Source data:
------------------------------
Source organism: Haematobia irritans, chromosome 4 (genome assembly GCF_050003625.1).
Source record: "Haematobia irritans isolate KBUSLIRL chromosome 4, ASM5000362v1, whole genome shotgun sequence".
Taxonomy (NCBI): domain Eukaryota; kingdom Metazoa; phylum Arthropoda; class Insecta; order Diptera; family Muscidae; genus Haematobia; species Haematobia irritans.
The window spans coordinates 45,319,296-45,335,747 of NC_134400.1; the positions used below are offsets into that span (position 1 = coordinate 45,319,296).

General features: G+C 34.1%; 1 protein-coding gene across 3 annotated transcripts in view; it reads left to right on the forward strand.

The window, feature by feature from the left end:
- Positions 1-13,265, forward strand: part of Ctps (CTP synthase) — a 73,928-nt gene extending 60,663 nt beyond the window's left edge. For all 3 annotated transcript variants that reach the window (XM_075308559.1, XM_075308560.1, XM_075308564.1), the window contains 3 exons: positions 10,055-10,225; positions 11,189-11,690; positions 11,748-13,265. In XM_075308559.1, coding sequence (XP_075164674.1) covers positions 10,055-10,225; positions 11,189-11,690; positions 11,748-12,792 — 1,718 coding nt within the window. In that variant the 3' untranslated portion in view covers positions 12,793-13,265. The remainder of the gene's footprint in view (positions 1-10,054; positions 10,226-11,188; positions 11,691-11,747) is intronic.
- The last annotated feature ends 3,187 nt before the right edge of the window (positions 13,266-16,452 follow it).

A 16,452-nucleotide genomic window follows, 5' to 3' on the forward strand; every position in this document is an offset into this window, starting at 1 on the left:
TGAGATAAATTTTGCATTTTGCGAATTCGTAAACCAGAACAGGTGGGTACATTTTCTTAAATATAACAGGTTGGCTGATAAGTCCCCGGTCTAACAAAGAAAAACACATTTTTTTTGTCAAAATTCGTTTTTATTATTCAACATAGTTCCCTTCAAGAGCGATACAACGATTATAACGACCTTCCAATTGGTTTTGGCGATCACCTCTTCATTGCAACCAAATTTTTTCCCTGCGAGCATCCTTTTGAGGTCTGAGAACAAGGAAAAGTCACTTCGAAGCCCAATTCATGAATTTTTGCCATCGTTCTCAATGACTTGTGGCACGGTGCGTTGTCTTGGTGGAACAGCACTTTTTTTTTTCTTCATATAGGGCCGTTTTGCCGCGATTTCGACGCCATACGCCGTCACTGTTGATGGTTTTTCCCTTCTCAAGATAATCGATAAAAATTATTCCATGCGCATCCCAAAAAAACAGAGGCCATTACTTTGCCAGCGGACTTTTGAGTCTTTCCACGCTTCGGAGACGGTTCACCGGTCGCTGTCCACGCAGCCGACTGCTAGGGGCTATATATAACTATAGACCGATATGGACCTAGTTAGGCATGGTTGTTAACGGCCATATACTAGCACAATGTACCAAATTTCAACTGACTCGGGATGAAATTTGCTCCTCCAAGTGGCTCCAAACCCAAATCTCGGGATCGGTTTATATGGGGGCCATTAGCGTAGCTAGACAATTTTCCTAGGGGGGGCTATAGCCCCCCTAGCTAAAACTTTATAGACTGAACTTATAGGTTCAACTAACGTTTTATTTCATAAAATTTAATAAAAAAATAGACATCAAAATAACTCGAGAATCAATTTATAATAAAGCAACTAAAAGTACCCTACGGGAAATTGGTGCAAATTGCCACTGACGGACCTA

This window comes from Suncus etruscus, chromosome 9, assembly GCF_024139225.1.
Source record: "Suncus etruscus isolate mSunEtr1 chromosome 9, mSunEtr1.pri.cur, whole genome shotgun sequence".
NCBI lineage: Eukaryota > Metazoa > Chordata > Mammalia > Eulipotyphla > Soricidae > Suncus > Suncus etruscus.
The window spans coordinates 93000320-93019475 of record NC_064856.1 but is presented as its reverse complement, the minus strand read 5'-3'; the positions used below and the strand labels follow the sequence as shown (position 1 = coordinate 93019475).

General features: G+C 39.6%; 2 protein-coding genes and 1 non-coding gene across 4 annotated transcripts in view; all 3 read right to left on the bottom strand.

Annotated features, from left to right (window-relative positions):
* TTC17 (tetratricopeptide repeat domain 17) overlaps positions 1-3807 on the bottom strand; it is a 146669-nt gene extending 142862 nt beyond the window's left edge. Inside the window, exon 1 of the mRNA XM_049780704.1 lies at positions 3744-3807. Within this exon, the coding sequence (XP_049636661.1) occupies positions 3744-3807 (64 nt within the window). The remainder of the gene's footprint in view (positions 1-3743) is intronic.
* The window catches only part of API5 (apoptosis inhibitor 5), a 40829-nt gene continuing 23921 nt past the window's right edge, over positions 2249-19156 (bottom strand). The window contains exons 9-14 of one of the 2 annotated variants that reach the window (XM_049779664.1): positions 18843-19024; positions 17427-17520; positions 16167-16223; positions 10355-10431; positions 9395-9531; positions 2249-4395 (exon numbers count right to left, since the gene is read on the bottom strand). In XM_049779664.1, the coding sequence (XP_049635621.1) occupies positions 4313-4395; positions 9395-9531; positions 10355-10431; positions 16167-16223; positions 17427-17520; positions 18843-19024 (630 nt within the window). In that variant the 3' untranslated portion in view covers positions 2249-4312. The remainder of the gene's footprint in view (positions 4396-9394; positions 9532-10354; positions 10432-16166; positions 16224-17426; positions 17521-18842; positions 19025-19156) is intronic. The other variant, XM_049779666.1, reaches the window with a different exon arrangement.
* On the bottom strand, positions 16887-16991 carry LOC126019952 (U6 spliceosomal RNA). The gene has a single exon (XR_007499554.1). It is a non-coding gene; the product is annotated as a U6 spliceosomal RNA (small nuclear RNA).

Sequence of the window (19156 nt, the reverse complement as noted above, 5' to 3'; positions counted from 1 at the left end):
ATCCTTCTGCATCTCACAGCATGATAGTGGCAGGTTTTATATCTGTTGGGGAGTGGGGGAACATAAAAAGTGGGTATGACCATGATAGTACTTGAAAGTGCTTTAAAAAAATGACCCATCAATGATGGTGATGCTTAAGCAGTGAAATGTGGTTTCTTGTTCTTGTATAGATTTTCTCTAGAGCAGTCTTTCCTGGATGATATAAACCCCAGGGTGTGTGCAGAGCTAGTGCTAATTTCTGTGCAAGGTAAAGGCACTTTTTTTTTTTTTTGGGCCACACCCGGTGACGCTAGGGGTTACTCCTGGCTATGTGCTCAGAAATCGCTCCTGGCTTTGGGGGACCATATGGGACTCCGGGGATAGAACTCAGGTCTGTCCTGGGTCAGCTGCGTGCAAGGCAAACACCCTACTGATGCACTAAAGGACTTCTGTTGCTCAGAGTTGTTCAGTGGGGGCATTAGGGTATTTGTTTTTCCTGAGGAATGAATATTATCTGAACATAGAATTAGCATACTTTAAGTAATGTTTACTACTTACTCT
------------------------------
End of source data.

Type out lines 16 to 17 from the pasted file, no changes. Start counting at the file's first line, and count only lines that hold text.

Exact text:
Annotated features, from left to right (window-relative positions):
* TTC17 (tetratricopeptide repeat domain 17) overlaps positions 1-3807 on the bottom strand; it is a 146669-nt gene extending 142862 nt beyond the window's left edge. Inside the window, exon 1 of the mRNA XM_049780704.1 lies at positions 3744-3807. Within this exon, the coding sequence (XP_049636661.1) occupies positions 3744-3807 (64 nt within the window). The remainder of the gene's footprint in view (positions 1-3743) is intronic.